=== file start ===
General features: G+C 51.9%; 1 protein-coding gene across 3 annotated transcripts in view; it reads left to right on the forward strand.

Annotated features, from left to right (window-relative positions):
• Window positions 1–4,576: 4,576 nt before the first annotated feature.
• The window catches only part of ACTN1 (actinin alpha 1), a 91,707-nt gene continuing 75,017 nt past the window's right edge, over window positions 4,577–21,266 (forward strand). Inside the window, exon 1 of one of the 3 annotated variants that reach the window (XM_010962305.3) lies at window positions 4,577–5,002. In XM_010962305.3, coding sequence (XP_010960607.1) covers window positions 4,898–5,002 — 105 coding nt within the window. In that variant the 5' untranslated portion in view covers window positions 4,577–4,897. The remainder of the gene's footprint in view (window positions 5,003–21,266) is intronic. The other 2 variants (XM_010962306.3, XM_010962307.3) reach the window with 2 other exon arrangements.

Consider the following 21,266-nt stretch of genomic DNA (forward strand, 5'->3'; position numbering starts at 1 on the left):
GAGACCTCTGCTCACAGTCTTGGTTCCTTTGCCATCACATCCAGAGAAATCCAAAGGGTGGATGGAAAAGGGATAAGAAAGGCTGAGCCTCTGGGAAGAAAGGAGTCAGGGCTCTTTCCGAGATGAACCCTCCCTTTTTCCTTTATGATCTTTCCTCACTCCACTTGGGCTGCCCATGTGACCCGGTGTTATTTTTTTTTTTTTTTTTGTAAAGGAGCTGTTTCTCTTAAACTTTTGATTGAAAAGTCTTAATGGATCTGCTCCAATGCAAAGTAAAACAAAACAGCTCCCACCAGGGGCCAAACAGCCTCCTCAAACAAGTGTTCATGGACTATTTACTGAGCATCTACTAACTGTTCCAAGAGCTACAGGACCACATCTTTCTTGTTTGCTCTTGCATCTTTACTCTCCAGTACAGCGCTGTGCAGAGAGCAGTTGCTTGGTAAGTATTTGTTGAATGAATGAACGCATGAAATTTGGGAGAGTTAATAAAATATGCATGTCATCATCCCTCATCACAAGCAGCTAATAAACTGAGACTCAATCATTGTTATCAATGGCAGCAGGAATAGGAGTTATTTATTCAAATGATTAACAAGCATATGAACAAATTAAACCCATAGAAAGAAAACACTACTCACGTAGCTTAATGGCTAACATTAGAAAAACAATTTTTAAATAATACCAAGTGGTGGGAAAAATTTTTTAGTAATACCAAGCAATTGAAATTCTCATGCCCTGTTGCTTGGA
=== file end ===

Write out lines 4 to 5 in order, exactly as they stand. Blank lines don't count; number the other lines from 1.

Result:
• The window catches only part of ACTN1 (actinin alpha 1), a 91,707-nt gene continuing 75,017 nt past the window's right edge, over window positions 4,577–21,266 (forward strand). Inside the window, exon 1 of one of the 3 annotated variants that reach the window (XM_010962305.3) lies at window positions 4,577–5,002. In XM_010962305.3, coding sequence (XP_010960607.1) covers window positions 4,898–5,002 — 105 coding nt within the window. In that variant the 5' untranslated portion in view covers window positions 4,577–4,897. The remainder of the gene's footprint in view (window positions 5,003–21,266) is intronic. The other 2 variants (XM_010962306.3, XM_010962307.3) reach the window with 2 other exon arrangements.

Consider the following 21,266-nt stretch of genomic DNA (forward strand, 5'->3'; position numbering starts at 1 on the left):